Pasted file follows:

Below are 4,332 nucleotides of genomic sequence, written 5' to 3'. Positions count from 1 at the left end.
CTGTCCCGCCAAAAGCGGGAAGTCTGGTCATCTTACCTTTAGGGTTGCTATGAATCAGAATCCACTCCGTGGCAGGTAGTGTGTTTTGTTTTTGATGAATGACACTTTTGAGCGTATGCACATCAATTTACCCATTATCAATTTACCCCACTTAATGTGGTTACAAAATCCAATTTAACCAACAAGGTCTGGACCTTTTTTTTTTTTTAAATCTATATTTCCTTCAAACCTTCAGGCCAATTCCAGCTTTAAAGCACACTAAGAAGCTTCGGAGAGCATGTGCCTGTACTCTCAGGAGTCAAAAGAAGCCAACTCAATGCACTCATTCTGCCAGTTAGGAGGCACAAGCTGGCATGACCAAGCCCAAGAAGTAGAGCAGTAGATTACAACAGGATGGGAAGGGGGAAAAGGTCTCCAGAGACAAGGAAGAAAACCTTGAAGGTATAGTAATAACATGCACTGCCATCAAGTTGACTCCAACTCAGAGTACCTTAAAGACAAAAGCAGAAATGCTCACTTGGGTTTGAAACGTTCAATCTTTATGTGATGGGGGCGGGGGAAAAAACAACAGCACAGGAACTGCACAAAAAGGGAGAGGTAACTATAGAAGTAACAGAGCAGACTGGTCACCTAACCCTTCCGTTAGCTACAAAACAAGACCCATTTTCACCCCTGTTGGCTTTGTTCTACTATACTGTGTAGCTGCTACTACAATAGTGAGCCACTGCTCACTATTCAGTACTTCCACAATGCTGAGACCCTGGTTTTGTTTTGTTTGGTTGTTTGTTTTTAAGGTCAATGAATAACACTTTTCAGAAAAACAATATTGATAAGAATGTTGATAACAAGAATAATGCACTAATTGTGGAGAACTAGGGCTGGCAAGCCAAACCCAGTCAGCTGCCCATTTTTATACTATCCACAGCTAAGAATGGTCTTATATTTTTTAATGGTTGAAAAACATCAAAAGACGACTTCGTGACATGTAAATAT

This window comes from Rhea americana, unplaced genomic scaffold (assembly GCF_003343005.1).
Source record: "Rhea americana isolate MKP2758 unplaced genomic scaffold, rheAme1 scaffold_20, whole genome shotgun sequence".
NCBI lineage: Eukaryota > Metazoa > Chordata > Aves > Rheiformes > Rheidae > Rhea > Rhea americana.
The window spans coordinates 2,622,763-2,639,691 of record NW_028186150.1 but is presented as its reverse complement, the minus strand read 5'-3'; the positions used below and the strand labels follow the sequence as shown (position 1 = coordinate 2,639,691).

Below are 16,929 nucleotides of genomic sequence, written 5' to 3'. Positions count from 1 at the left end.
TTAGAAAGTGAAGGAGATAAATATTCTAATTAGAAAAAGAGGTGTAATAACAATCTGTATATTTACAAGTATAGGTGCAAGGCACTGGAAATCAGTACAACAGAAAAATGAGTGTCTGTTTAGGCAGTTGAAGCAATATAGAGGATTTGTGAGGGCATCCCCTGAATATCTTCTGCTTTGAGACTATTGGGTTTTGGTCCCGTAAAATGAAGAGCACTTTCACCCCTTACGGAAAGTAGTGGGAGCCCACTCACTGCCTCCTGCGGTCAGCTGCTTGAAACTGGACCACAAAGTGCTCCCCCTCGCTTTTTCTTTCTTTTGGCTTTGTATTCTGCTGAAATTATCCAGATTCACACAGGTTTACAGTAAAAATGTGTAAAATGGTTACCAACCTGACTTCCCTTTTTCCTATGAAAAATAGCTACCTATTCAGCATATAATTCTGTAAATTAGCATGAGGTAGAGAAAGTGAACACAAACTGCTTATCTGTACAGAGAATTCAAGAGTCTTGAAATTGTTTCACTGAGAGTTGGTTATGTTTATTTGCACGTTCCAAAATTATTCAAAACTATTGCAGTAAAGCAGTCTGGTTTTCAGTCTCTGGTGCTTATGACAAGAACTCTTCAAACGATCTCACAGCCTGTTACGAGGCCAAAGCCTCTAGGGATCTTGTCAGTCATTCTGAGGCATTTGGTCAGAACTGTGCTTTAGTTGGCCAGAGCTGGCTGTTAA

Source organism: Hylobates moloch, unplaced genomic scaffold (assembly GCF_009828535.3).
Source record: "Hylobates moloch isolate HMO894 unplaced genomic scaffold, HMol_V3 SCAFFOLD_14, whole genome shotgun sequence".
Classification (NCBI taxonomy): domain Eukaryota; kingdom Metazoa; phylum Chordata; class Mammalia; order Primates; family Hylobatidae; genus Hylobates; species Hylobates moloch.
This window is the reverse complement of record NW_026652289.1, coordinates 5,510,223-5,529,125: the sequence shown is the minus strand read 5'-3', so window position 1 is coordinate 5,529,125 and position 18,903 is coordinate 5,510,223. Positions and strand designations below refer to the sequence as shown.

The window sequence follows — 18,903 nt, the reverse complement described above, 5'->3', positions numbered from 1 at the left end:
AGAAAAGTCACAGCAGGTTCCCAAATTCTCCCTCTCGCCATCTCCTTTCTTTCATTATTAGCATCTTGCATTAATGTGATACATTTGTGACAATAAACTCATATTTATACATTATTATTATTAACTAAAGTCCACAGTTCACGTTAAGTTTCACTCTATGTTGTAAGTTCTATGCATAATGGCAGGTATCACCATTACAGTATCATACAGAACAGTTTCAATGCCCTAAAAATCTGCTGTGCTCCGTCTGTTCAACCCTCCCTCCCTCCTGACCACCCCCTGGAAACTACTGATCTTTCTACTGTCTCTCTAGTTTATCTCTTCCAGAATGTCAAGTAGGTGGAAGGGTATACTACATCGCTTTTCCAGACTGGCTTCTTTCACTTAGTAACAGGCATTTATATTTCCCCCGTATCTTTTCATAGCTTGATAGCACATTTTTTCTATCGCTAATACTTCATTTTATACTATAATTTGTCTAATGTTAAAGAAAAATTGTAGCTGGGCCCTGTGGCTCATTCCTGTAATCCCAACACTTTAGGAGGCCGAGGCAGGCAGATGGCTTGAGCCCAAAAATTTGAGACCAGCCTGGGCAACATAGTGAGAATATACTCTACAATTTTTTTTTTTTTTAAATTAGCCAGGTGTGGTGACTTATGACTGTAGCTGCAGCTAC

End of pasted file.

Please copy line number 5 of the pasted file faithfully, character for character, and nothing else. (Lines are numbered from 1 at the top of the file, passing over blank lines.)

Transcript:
NCBI lineage: Eukaryota > Metazoa > Chordata > Aves > Rheiformes > Rheidae > Rhea > Rhea americana.